In need of a new roof? Are you looking for suitable material for your roof? Our goal is to provide comprehensive information on all things related to roofing. Read on if you’re interested in learning more than the fundamentals of shingle roofing, which is a terrific choice for anyone considering a roof replacement.
Since 1987, The Roof Doctors has offered reliable asphalt roof maintenance and installation services to North California locals. Our dedication to our customers and the quality of our work is unparalleled in the roofing industry. The condition of your roof will be of no concern to you when you work with us.
You might have an instant mental image of a shingle roof, but how well-versed are you on this common roofing type? When you’re done reading this page, you’ll know what an asphalt roof is, the many kinds of asphalt shingles, and some of the most important facts concerning asphalt shingle roofs.
What is an asphalt shingle roof?
Here’s the straightforward answer for those wondering, “What is a shingle roof?”: it’s a roofing installation covered with shingles. Shingles are flat, rectangular pieces of asphalt, composite, or other roofing material; they’re applied from the base of the roof upwards and often overlap to provide full coverage.
But there’s a lot more to shingle roofing than this basic definition. It’s a roof system made primarily out of asphalt shingles and other asphalt roofing components.
There are three types of asphalt shingles to choose from 3-tab, dimensional, and luxury.
- 3-tab asphalt shingles lay flat and get their name from the 3 tabs on each shingle strip.
- Dimensional shingles give you a good-looking random pattern or simulate the look of a wood shake roof. They are the most common type installed on roofs today.
- Luxury or premium shingles are actually larger than the other asphalt shingles and are made to look like slat. Luxury-style shingles are just as heavily marketed as dimensional but are almost double the price.
What to know about an asphalt shingle roof
You now have an understanding of asphalt shingle roofing and the three varieties available. There is, however, additional information that must be considered about asphalt shingle roofs.
It’s important to have details like the expected lifespan, weather resistance, and other components of the roof’s whole system at your fingertips.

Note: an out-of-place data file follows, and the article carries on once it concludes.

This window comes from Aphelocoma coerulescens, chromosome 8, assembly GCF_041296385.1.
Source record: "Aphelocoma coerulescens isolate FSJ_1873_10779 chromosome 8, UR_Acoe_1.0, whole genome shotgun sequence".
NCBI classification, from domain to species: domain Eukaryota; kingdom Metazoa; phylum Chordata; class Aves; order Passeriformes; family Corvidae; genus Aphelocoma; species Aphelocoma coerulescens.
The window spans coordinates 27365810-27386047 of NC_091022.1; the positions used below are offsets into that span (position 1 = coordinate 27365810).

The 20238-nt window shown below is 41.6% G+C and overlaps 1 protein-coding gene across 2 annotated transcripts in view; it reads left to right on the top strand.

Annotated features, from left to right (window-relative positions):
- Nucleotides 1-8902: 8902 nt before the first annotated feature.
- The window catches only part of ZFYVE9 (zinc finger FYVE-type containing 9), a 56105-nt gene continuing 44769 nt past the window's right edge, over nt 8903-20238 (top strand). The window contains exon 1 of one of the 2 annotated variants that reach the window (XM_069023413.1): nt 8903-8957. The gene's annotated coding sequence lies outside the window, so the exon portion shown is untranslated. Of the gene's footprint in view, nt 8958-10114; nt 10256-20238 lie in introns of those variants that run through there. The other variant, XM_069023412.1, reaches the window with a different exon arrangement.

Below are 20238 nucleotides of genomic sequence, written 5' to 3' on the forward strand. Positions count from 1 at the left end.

1. Shingles can be found in various colors and styles.
When asphalt shingles became popular in the early 1900s, they were only available in green or black. Today, however, asphalt shingles come in a wide variety of colors, from classic black to natural earth tones and contemporary reds, blues, and greens. Modern shingle roofing can be stylishly textured to resemble slate, wood, or tile, making it safer and lower maintenance.
Maintaining your asphalt shingle roof annually or biannually extends its lifespan. Early detection of asphalt shingle issues might prevent leaks from causing structural damage to your home.
The lifespan of asphalt shingles can be drastically reduced if it is allowed to sit in contact with wet debris. For this reason, regular roof maintenance is essential to ensure that your roof continues to function properly over the years.
2. Asphalt shingle roofing is lightweight.
Asphalt shingles are only one of what makes up a roof made of asphalt. It uses a variety of essential roofing components and supplies to guarantee that your home will remain watertight.
The weight of a roof is a major factor that must be taken into account. If your house is old or doesn’t have modern support systems, clay tiles or slate may be too heavy. Asphalt shingles, especially 3-tab shingles, are exceptionally lightweight and may be used on virtually any type of house.
As essential as asphalt shingles are to an asphalt roof, the other components are not to be overlooked. An asphalt roof consists mostly of the roof decking, flashing, underlayment, and drip edge, among other materials and components.
Each of these components is vital to the roof’s ability to keep the elements out of your home.
3. Shingles are cheaper, easier to install, and more durable.
Shingles are more cost-effective than other roofing materials because they can be mass-produced. In addition to reducing labor costs, its easier installation requirements mean fewer workers will need to be paid to do so.
As if those advantages weren’t enough, asphalt shingle roofs also tend to last for quite some time. With this in mind, the manufacturer guarantees a certain amount of time for each of the three asphalt shingle varieties.
The amount of time your roof lasts is called its lifespan. Depending on the shingles you install, your roof’s lifespan might be anything from ten to thirty years or more.
The shortest-lived of the three varieties of shingles is the 3-tab variety, with a lifespan of about 25 years. In ideal conditions, dimensional and luxury shingles both have a 30-year lifespan, but the latter has the potential to last even longer.
If you have a well-ventilated attic and your asphalt roof is placed correctly, it should last for as long as the manufacturer claims. If you have an asphalt roof, you may expect to get between 80% and 85% of that out of it.
Other types of shingle roofs
Historically, roofing shingles referred to a wood roof installed in an overlapping manner from the bottom to the top of a roof. This is still the case in regions where wood roofs are part of traditional architecture, such as Central and Eastern Europe.